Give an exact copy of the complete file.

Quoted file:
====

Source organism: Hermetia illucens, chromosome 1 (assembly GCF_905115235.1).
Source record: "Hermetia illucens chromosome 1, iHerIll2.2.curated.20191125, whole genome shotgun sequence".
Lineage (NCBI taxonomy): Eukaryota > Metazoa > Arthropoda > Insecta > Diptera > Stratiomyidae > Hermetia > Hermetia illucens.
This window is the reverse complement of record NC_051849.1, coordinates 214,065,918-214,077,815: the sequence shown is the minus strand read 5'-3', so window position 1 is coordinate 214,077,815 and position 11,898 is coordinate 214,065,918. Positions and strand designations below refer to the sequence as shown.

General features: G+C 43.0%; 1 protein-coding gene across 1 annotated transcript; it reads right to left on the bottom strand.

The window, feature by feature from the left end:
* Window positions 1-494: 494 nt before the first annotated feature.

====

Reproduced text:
Source organism: Hermetia illucens, chromosome 1 (assembly GCF_905115235.1).
Source record: "Hermetia illucens chromosome 1, iHerIll2.2.curated.20191125, whole genome shotgun sequence".
Lineage (NCBI taxonomy): Eukaryota > Metazoa > Arthropoda > Insecta > Diptera > Stratiomyidae > Hermetia > Hermetia illucens.
This window is the reverse complement of record NC_051849.1, coordinates 214,065,918-214,077,815: the sequence shown is the minus strand read 5'-3', so window position 1 is coordinate 214,077,815 and position 11,898 is coordinate 214,065,918. Positions and strand designations below refer to the sequence as shown.

General features: G+C 43.0%; 1 protein-coding gene across 1 annotated transcript; it reads right to left on the bottom strand.

The window, feature by feature from the left end:
* Window positions 1-494: 494 nt before the first annotated feature.